Smaller rooms, the library and cabinet, contain manuscripts, books, Renaissance drawings and bronzes and more intimate works of art.
Other rooms include the nursery, chapel and gun room and the show ends with a large section showing unique treasures from ‘below stairs’, the engine-rooms of the great houses.
The rooms are not reconstructions of historical spaces, although the dining room section does include a complete fully-laid table with carpets, tapestries and dress worn by both the servants and the diners. Instead the ‘rooms’ are a way of explaining how people lived in the Treasure Houses and how their collections were used and enjoyed on a daily basis.
The range of exhibits is truly comprehensive and covers jewels and tiaras worn by the owners and their families, valuable antique firearms used for sport, the extraordinary Venetian state cradle from Blenheim Palace, spectacular candelabra and silver-gilt table wares, and many items from the Duke of Devonshire’s personal collection of contemporary art from Chatsworth.
In all, the Treasure Houses of England Exhibition contains over 200 priceless items, the most ambitious and comprehensive exhibition of its type ever assembled. It will be ready to tour the world from 2018.
Chief CURATOR AND CHIEF Executive
Professor Simon Thurley
CBE, PhD, FSA, FRHistS, FRIBAContact
Chief CURATOR AND CHIEF Executive
Simon Thurley is a leading historian of English architecture, a Senior Research Fellow at the Institute of Historical Research in London and Gresham Professor of the Built Environment. For 13 years he was chief executive of English Heritage, the national heritage agency responsible for heritage protection and the management of England’s National Heritage Collection of 420 sites and monuments including Stonehenge. Before that he was director of the Museum of London. He has written twelve books and made many television programmes about historic buildings.
Deputy Chief Executive
Deputy Chief Executive
Alexandra Warr is a Senior Advisor on international policy at Historic England. In this role she works with International and European bodies such as the Council of Europe, the European Commission, UNESCO, ICOMOS. She was a Council member of Europa Nostra 2007-‐2012. Alex has a huge experience in international cultural relations and diplomacy and represents Historic England and DCMS on a number of important committees. She was part of the P2P delegation to China in December 2016.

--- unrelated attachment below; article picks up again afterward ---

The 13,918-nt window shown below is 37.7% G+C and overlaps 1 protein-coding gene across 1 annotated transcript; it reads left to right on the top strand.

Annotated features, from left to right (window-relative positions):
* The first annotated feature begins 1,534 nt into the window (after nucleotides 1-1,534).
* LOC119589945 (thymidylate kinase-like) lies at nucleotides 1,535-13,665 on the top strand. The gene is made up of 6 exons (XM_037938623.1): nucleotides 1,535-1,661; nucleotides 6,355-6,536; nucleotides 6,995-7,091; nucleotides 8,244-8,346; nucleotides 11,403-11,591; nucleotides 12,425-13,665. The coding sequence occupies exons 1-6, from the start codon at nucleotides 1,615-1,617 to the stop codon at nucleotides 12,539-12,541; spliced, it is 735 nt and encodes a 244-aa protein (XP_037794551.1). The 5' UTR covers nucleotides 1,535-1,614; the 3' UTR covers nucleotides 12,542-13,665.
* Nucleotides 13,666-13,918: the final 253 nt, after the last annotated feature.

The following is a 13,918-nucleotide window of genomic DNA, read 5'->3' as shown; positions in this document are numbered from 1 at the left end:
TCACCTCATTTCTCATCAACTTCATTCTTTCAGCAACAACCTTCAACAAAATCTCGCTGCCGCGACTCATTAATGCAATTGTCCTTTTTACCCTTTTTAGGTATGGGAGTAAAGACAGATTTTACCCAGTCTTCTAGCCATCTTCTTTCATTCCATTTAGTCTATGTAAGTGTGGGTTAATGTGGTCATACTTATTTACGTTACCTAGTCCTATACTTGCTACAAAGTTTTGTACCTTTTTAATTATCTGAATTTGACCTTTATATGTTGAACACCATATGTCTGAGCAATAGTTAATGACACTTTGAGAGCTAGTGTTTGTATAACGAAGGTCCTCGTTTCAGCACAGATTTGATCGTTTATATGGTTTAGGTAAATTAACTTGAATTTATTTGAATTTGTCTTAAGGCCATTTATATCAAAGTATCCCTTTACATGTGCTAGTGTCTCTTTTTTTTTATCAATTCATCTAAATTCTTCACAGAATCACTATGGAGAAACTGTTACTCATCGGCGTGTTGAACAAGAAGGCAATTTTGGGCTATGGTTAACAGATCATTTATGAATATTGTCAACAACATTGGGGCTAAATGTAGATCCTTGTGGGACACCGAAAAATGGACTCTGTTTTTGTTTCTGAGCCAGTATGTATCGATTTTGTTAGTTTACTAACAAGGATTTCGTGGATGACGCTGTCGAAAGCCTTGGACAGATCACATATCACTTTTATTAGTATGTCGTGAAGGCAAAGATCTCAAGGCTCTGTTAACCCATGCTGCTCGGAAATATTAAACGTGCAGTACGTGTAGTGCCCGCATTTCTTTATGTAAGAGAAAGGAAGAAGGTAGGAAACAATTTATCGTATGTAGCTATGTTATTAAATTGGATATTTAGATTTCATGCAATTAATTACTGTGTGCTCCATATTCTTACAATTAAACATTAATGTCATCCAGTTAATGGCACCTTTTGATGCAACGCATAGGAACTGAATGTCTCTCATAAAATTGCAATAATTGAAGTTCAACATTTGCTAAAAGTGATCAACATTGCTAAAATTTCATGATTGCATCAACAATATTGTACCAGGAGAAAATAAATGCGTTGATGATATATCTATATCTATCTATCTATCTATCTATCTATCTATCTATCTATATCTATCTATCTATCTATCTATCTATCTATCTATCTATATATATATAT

BA, M.Phil, FdAContact
Until 2016 Tori Reeve was Chief Curator at Leeds Castle, Kent one of the Treasure Houses of England. Before that she was the Principal of Interior Design and Furnishing at the Palace of Westminster and Curator of Collections and Special projects at English Heritage. As well as masterminding new displays at Leeds Castle Tori led the major Charles Darwin Exhibition at Down House and a ground-breaking presentation project at Kenilworth castle.
Rose Kerr was, for many years, Keeper of the Far Eastern Department at the Victoria & Albert Museum and is now Honorary Associate of the Needham Research Institute in Cambridge. She is Chairman of the Great Britain-China Education Trust, Trustee of the Sir Percival David Foundation of Chinese Art and Museum Expert Advisor for Hong Kong. In 2015 she was created an Honorary Citizen of Jingdezhen. Author and contributor to 20 books on Asian art, she is a regular contributor to journals and magazines.
Treasure Houses Asia
Mrs Miranda Rock
His Grace the Duke of Bedford, Her Grace The Duchess of Bedford, The Earl of Leicester, The Earl of Burlington, Mrs Victoria Howard, Mr Orlando Rock
Treasure Houses Exhibition Asia Limited,
Company Number: 10373420
Registered address: 61 High Street, St Martin’s, Stamford, Lincs, PE9 2LQ